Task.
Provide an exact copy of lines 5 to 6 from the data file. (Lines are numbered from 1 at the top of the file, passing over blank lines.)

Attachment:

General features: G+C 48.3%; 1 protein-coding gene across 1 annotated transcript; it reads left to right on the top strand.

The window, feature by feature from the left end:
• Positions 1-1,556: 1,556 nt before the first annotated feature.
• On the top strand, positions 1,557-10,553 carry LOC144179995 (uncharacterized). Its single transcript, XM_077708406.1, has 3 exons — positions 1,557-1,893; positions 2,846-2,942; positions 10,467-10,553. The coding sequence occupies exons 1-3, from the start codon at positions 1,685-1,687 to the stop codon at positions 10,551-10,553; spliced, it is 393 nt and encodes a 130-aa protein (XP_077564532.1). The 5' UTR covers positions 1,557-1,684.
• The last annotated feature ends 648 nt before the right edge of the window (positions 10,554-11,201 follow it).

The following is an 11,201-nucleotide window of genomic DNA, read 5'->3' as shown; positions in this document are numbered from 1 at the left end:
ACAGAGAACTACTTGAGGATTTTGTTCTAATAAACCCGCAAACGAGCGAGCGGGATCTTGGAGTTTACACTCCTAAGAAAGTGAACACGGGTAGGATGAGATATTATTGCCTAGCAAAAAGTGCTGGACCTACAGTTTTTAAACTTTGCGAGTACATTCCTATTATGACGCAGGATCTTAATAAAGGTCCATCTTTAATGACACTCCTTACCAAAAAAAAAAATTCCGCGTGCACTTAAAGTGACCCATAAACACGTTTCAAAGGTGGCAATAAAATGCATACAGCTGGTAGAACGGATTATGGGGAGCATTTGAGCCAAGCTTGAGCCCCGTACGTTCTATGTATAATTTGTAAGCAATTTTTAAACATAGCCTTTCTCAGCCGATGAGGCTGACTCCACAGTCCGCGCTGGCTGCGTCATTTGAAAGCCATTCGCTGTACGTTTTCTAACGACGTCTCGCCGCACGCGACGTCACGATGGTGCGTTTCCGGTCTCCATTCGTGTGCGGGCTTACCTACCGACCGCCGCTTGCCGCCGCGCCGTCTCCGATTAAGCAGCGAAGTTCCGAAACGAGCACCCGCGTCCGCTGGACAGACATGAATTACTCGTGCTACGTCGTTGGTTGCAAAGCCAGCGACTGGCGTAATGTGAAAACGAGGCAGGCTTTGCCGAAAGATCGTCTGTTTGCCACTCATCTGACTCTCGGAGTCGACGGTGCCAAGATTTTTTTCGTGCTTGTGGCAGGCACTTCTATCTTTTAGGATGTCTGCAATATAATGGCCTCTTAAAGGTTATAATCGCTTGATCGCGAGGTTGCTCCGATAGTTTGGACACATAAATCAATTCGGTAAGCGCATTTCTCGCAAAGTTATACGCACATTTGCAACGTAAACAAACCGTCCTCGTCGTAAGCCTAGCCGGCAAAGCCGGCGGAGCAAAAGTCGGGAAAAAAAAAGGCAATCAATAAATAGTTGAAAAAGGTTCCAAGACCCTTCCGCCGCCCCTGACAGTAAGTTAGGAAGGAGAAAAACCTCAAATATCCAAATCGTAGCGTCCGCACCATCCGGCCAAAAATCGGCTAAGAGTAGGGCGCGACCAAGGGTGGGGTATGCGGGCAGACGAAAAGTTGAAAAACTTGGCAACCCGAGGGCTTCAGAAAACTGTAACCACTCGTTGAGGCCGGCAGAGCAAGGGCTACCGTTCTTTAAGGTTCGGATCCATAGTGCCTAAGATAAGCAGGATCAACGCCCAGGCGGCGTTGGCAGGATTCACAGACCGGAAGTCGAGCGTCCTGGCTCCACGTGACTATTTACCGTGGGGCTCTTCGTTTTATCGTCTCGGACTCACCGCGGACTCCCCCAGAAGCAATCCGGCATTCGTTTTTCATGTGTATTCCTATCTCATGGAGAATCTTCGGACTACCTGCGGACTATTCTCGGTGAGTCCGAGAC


• The last annotated feature ends 648 nt before the right edge of the window (positions 10,554-11,201 follow it).

The following is an 11,201-nucleotide window of genomic DNA, read 5'->3' as shown; positions in this document are numbered from 1 at the left end: